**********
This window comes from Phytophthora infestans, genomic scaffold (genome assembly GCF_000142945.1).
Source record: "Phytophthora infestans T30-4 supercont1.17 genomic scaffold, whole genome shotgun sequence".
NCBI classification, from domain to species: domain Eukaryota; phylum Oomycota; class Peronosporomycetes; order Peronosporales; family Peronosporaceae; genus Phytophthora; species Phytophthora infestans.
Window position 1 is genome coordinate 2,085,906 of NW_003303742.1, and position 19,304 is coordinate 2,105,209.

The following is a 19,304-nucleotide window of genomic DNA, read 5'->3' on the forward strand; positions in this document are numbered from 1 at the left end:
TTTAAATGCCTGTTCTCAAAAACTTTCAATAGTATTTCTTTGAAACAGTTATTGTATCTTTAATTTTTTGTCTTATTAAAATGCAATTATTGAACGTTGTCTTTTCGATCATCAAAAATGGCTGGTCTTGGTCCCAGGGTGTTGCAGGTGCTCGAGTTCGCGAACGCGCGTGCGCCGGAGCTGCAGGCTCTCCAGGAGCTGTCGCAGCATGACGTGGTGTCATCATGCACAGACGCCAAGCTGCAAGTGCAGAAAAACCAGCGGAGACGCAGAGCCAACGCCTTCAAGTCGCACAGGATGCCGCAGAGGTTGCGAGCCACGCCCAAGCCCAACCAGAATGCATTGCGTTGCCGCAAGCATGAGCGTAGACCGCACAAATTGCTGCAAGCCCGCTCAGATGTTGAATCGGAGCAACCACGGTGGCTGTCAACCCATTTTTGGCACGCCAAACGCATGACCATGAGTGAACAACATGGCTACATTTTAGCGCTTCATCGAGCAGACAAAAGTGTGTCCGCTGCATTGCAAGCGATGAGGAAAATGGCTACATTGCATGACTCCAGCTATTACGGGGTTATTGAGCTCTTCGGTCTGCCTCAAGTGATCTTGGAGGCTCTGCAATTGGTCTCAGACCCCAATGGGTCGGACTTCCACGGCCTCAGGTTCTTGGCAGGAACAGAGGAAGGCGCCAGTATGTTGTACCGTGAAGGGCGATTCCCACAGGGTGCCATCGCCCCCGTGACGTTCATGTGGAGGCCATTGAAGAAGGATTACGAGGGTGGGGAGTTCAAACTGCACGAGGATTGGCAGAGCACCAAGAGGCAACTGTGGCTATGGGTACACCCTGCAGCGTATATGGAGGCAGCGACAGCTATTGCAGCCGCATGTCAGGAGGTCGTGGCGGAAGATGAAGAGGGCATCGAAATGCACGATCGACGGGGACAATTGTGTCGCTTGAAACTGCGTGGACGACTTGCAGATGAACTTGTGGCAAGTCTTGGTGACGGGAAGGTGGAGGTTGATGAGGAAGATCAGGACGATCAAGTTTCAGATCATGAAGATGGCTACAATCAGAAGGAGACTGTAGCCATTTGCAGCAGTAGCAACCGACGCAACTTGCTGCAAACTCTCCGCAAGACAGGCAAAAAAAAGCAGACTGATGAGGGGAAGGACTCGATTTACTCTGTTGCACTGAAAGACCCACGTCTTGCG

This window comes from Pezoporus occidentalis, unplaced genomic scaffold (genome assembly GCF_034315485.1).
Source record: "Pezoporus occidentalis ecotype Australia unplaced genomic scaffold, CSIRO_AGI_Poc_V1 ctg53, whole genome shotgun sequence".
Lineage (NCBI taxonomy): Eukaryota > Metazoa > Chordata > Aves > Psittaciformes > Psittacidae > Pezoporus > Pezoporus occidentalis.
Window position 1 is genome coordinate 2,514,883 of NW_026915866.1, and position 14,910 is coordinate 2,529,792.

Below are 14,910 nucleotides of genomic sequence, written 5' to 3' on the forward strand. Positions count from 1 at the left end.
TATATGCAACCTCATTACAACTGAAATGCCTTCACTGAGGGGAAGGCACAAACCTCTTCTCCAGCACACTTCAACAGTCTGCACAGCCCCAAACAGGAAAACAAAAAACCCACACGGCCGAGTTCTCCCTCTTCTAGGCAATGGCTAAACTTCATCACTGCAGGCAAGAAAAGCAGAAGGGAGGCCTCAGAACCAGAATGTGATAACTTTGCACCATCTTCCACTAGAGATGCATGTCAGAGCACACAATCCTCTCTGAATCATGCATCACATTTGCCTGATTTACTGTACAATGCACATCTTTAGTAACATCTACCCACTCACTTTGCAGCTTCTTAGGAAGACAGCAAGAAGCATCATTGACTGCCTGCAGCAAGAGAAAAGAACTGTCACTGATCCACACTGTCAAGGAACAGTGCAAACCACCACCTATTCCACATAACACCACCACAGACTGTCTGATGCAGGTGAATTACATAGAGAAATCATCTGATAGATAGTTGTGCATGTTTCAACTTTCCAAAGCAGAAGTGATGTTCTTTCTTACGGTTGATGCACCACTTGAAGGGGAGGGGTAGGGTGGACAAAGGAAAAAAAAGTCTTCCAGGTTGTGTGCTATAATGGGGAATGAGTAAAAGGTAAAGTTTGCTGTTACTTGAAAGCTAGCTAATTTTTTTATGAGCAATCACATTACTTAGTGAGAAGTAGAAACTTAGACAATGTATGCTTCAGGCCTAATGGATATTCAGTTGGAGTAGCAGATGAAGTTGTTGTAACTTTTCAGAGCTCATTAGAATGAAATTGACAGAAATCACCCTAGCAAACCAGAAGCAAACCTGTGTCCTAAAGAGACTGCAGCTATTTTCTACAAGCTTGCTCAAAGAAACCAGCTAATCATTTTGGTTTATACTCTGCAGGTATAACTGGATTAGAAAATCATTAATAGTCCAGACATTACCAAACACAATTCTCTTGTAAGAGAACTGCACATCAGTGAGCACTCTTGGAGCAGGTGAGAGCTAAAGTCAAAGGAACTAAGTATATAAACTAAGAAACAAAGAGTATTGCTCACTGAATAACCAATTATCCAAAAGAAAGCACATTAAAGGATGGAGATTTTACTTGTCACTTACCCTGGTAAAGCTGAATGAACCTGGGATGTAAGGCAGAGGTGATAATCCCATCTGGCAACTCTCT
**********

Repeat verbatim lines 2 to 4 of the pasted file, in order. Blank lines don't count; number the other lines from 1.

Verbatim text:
Source record: "Phytophthora infestans T30-4 supercont1.17 genomic scaffold, whole genome shotgun sequence".
NCBI classification, from domain to species: domain Eukaryota; phylum Oomycota; class Peronosporomycetes; order Peronosporales; family Peronosporaceae; genus Phytophthora; species Phytophthora infestans.
Window position 1 is genome coordinate 2,085,906 of NW_003303742.1, and position 19,304 is coordinate 2,105,209.